But unfortunately we live in paranoid times. Much of the fear of others is unwarranted, and the perceived risks in society overstated. Your local news broadcast deserves much blame in creating an overly suspicious public, but government is also to blame for overreacting in the name of national security.

Because of our overwhelming panic and despair, increasingly our so-called free society is becoming a police surveillance state. Yet amid all this anxiety and dread, we also live in a time when nearly everyone has a camera at hand. So it would seem by participating in modern society, you are tacitly offering your consent to be photographed. It is against this backdrop that the street photographer, a person who is capturing images for the love of the art, risks confrontation, and being labeled suspicious. But it is the lens of the surveillance state that we should fear, not the lens of the artist.

Street Photography in a Paranoid time — By walking out of our homes we essentially consent to be filmed and watched and photographed by any number of entities; at least a street photographer is making photos out of some interest in art or their fellow human being. – UtahN8 (Nathaniel)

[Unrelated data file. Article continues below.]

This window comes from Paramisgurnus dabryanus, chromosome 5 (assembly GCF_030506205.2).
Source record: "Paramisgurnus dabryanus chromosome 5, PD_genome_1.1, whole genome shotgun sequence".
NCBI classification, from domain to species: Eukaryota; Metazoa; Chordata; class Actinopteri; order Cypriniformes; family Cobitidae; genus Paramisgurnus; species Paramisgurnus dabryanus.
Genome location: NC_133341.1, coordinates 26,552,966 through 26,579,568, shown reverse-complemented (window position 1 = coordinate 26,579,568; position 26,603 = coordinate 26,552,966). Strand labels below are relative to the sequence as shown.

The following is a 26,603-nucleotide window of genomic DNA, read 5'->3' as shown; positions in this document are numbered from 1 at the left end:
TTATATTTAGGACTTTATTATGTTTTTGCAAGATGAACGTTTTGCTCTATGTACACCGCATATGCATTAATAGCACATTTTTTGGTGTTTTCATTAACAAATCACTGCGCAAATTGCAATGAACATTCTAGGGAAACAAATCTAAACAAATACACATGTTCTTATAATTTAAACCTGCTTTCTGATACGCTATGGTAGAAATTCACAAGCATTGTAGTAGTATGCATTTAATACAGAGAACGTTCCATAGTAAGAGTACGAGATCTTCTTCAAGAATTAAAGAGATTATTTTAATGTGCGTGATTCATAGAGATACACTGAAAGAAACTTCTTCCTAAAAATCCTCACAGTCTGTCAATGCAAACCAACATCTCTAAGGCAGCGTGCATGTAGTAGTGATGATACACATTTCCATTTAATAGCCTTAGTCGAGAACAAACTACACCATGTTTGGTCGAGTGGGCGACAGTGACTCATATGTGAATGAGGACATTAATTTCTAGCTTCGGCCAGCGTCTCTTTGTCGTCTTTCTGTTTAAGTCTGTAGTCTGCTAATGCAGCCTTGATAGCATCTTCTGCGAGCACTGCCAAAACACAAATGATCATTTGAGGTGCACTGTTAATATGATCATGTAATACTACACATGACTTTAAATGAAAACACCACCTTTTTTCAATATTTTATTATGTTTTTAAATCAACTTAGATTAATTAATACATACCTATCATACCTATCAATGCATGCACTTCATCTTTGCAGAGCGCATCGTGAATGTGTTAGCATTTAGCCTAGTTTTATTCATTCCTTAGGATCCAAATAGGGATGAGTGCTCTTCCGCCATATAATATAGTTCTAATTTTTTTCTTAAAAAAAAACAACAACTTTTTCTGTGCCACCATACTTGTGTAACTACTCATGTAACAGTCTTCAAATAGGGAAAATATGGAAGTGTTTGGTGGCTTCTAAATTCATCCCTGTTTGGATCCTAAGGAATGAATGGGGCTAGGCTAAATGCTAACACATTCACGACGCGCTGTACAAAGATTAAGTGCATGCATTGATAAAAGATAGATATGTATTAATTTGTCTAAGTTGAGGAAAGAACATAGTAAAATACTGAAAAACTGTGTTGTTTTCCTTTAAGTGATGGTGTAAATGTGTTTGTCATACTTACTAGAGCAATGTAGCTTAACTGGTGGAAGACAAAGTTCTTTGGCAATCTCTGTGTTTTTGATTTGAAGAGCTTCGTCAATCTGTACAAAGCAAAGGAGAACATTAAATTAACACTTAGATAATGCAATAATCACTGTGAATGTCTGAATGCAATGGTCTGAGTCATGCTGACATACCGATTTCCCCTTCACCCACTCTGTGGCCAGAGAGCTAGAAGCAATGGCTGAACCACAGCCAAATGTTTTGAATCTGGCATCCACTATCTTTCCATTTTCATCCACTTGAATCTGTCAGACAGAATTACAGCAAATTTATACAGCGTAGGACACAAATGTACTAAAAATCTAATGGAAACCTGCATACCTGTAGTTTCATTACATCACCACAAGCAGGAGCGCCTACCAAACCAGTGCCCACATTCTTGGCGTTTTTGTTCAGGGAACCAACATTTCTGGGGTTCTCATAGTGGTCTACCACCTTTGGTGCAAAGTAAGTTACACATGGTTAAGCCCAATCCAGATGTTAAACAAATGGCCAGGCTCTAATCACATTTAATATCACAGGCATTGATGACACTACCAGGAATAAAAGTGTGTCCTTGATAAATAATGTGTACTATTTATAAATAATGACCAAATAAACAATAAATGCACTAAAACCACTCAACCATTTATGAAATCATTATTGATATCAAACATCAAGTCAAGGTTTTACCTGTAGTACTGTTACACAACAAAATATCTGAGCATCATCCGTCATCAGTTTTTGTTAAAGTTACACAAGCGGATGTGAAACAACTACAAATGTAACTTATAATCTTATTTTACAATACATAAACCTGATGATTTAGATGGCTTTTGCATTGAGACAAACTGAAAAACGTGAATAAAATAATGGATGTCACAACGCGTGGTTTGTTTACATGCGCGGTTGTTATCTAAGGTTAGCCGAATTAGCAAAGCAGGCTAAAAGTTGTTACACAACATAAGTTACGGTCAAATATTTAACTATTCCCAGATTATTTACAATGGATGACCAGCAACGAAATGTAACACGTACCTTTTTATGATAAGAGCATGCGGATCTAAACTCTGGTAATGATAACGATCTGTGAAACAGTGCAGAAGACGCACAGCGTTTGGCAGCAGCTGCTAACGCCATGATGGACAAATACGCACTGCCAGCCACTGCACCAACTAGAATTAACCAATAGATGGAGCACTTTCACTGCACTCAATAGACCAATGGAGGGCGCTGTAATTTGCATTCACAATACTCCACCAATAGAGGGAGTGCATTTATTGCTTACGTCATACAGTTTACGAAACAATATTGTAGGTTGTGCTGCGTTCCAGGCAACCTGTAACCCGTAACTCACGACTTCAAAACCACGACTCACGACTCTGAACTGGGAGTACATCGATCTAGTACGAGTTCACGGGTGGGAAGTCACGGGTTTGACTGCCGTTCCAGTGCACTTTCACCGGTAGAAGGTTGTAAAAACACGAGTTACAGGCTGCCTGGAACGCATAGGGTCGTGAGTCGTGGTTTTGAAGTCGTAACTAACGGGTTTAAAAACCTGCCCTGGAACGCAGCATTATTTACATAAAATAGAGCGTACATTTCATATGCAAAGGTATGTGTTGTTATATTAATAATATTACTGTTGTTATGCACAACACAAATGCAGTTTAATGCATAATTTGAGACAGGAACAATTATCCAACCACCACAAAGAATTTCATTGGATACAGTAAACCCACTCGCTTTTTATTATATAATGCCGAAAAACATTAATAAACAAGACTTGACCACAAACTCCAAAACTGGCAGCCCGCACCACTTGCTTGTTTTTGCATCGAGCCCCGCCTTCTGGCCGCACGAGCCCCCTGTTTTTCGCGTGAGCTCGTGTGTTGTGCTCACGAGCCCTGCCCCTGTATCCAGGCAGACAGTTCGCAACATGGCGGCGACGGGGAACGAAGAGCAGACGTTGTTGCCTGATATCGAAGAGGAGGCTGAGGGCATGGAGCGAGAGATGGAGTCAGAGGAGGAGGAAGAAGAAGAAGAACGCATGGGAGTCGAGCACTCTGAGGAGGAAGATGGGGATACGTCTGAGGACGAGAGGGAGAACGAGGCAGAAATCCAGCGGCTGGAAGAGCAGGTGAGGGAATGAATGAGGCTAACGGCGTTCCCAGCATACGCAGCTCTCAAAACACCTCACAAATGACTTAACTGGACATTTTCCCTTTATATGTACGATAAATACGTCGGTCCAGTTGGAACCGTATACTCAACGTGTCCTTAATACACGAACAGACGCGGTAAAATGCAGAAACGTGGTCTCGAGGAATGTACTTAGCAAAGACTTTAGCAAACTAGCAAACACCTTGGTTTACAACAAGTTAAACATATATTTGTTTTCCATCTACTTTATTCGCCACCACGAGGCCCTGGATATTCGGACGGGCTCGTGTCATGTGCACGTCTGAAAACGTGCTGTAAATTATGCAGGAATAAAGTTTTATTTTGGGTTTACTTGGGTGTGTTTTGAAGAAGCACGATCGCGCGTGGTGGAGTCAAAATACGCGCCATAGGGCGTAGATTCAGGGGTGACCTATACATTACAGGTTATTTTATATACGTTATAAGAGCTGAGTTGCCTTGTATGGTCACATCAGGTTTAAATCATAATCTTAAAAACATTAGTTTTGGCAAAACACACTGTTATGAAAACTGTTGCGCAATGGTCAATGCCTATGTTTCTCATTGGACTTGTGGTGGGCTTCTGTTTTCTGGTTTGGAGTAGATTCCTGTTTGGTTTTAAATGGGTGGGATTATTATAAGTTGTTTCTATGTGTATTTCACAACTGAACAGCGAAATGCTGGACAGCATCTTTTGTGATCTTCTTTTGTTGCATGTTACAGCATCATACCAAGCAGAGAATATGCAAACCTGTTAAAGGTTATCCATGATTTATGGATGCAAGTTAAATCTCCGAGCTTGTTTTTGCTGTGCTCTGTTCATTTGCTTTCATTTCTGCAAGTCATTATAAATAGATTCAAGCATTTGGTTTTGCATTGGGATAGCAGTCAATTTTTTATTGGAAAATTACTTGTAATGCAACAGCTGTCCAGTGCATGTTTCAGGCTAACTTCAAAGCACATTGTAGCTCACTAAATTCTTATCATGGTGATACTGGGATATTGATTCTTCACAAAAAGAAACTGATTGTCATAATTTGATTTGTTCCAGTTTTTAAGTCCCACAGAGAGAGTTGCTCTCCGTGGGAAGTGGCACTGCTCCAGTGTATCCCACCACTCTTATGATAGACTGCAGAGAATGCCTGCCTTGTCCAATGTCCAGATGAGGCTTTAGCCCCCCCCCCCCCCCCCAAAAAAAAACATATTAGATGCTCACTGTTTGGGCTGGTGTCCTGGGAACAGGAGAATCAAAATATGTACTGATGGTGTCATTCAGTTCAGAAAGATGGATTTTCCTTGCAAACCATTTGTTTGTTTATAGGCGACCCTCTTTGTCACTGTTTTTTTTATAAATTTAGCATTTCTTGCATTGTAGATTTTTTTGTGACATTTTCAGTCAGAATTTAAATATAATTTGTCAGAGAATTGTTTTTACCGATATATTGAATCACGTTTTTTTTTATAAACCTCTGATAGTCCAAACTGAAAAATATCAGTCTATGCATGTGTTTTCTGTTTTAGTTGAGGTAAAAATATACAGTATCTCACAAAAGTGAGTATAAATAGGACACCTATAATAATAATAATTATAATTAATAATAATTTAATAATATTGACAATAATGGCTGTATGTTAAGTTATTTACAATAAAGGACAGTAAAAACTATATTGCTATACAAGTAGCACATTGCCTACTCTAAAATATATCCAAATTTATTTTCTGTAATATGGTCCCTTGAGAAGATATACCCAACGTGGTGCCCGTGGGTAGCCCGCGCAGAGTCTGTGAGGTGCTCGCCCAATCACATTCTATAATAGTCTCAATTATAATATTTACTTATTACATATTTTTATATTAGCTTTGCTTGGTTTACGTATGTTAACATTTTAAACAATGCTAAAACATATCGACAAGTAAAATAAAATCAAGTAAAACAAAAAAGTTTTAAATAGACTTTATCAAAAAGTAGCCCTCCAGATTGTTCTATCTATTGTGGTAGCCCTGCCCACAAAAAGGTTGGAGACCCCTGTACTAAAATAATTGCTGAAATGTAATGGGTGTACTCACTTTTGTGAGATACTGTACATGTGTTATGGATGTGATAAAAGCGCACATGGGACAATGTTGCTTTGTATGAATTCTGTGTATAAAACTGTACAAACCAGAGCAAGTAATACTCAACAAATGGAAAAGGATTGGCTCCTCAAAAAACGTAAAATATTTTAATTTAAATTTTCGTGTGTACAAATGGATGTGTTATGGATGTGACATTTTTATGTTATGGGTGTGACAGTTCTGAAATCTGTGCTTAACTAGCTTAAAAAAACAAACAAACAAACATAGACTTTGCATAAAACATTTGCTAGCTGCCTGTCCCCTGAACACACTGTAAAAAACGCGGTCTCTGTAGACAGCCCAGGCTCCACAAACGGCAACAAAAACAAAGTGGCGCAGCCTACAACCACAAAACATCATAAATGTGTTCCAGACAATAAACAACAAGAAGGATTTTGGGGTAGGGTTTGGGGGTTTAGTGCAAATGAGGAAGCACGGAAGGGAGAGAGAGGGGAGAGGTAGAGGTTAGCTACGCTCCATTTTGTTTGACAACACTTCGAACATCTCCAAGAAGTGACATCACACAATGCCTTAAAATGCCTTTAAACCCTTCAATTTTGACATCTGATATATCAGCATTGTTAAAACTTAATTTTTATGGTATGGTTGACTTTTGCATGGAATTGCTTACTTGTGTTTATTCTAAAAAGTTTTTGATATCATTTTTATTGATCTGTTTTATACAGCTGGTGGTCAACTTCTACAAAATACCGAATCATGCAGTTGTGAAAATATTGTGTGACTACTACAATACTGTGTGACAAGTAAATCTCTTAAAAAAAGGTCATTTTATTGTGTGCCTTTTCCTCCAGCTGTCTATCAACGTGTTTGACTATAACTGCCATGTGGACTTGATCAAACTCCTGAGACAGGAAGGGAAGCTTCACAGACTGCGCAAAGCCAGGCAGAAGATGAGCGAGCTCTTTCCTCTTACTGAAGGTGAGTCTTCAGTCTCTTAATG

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  • MarkT30

    Just found this post. As someone who very much opposes you, I hope you’re
    still reading comments. If you ever want to get a clear explanation of the other
    side of this issue, you should really read Daniel Solove’s “The Future of
    Reputation.” He doesn’t discuss street photography per se, but does go into
    detail about the “no expectation of privacy in a public place” principle and the
    problem with it, including its effect on freedom itself. I’ll take it further, though,
    and say that it is the most disgusting, hateful, and objectifying (in that it
    basically reduces people to zoo animals meant for the entertainment of others),
    principle in American law, and one that makes a mockery of the idea of this
    country being “a free country” as you so claim. You don’t want freedom. You want
    a relentless super-surveillance society far more invasive and pervasive
    than what was envisioned by George Orwell, and the lack of freedom that comes
    with it.

    Ultimately, you’re nothing but a lobbyist for a special interest group.